03 March 2009

Orval Trappist Ale

Rating: 8.9
Brewery: Brasserie d'Orval (Guame, Belgium)
Glass: Tulip or Chalice
ABV: 6.2%
Seller: The Foodery (Philadelphia, PA)
When Enjoyed: 26 February 2009

Say it slowly now, brettanomyces. Yes, brettanomyces. This is the stuff classically unique beer is made of. Brettanomyces is a unique strain of wild yeast found only in the backyard of the Abbaye Notre-Dame d'Orval which is situated in the southern regions of Belgium and borders both France and Luxembourg. The inclusion of this sort of ingredient is truly what sets this beer apart from others. There is no other beer like it, which is perhaps why this bright, bubbly amber ale is Brasserie d'Orval's only brew, which even sets it apart from the other half dozen trappist breweries in Belgium and the Netherlands.

This brew, available only in the skillet-shaped bottle pictured above, pours smooth into any rounded bottom glass with a rich head that has a noticeable citrus fragrance. The carbonation is powerful and maintains itself through the whole experience. This is a quality that many American made Belgian Ales overlook, often they nail the ingredients and consistency but the potency is mitigated by a lackluster carbonation.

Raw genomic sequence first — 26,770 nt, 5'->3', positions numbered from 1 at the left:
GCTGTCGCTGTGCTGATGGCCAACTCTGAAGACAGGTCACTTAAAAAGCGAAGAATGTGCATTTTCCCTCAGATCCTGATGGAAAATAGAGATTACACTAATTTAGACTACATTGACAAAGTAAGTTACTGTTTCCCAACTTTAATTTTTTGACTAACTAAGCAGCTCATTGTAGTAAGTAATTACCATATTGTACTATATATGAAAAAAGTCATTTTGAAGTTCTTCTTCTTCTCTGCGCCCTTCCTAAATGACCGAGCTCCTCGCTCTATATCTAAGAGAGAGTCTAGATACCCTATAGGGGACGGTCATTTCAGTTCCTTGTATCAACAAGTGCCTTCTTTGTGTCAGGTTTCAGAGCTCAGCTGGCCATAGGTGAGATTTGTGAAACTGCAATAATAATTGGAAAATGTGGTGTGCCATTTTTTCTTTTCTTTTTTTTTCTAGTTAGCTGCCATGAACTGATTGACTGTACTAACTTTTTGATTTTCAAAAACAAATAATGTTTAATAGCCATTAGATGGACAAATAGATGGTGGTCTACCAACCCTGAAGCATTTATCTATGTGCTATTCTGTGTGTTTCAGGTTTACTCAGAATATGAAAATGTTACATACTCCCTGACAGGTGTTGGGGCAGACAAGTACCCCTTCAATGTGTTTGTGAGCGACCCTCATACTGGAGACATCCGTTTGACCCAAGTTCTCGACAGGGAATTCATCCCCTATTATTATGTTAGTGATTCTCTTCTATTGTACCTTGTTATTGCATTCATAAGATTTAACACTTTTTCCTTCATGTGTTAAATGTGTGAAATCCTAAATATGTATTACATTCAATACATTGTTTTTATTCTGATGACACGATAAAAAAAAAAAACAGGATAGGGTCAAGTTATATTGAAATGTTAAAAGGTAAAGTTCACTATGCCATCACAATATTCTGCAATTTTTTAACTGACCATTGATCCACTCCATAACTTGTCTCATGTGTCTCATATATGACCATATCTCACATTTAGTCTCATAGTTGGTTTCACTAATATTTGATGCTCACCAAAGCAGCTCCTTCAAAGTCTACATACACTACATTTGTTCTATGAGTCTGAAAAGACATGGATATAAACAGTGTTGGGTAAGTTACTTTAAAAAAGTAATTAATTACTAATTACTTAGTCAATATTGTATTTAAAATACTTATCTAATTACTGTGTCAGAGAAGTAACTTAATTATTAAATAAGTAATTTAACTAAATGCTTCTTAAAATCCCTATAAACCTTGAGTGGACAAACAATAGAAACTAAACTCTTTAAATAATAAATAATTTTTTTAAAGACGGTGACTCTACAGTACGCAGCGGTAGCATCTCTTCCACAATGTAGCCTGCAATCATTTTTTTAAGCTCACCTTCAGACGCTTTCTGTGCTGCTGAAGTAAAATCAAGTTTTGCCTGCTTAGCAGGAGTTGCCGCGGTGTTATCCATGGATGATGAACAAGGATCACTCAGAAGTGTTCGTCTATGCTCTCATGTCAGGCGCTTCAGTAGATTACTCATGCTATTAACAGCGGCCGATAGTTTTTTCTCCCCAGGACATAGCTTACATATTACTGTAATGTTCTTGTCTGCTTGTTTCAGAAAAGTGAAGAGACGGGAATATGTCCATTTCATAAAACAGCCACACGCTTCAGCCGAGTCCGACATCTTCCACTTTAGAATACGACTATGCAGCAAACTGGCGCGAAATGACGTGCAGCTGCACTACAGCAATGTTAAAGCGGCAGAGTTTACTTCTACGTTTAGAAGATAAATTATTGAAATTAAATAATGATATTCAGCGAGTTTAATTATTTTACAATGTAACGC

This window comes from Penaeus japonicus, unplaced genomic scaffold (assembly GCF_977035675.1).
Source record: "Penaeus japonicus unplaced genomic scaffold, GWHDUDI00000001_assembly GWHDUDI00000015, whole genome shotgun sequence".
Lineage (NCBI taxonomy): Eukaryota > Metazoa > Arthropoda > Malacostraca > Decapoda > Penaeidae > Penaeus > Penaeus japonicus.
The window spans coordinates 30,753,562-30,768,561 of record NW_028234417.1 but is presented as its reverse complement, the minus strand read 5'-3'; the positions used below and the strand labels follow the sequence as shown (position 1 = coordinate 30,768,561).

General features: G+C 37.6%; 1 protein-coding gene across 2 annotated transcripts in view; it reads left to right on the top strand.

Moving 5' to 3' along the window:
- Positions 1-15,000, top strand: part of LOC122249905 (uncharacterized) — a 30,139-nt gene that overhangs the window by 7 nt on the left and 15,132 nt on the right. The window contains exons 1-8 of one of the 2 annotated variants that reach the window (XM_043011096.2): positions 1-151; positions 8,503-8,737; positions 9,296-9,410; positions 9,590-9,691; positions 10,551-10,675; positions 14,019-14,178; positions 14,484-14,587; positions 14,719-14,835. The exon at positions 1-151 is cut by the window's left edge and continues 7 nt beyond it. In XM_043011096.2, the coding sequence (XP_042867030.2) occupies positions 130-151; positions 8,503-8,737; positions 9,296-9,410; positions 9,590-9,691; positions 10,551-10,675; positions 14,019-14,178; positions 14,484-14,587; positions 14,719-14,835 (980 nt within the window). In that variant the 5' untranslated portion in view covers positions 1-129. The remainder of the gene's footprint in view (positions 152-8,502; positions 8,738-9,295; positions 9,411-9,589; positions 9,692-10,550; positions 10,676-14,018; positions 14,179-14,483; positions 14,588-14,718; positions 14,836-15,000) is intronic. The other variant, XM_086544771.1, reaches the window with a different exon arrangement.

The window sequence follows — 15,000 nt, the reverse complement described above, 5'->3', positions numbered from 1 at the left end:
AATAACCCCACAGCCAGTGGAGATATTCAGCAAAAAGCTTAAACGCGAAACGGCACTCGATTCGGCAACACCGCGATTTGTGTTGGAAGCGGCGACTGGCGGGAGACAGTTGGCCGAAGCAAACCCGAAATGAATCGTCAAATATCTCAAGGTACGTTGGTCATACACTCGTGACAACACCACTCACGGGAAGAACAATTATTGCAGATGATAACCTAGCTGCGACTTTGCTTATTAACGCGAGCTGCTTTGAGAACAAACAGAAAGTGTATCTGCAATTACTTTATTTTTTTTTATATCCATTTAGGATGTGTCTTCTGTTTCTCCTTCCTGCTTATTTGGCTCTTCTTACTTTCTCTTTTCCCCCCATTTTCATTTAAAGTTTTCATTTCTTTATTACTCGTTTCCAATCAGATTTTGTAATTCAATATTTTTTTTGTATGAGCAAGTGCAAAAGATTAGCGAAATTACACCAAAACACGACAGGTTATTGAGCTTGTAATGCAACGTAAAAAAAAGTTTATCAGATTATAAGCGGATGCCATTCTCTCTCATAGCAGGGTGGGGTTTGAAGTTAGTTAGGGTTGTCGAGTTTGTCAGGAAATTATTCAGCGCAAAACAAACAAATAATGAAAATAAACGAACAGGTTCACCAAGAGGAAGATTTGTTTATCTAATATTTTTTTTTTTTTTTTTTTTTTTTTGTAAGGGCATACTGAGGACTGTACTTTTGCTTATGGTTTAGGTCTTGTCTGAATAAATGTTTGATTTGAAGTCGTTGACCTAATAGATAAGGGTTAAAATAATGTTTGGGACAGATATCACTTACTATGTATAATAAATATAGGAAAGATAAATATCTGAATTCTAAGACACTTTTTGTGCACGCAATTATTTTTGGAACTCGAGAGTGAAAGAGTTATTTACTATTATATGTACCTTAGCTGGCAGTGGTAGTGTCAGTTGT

Orval is an eminently enjoyable drink, in the end, it does not bowl you over with ABV or malt content, nor does it offer a truly varied palate of tastes that its Trappist counterparts often do. It is stylistically unique in this way, as a relatively low alcohol amber with a relatively high hop content, it presents a truly unique flavor, but as tasty as that is, it is not something that will develop and improve over the course of the bottle. It is also worth mentioning that its low ABV and not-so-sophisticated malt makeup means that this beer will not age as well as the premiere tripel's and quadrepel's of other Trappist breweries.

What really makes Orval a valuable experience is that wonderful little organism brettanomyces. The yeast's effectiveness has the double effect of infusing Orval with its bubbly texture and augmenting its palate ever so slightly in the direction of a wheat beer. It serves as a welcome reminder that our best beers owe their quality to unique, tiny, living organisms.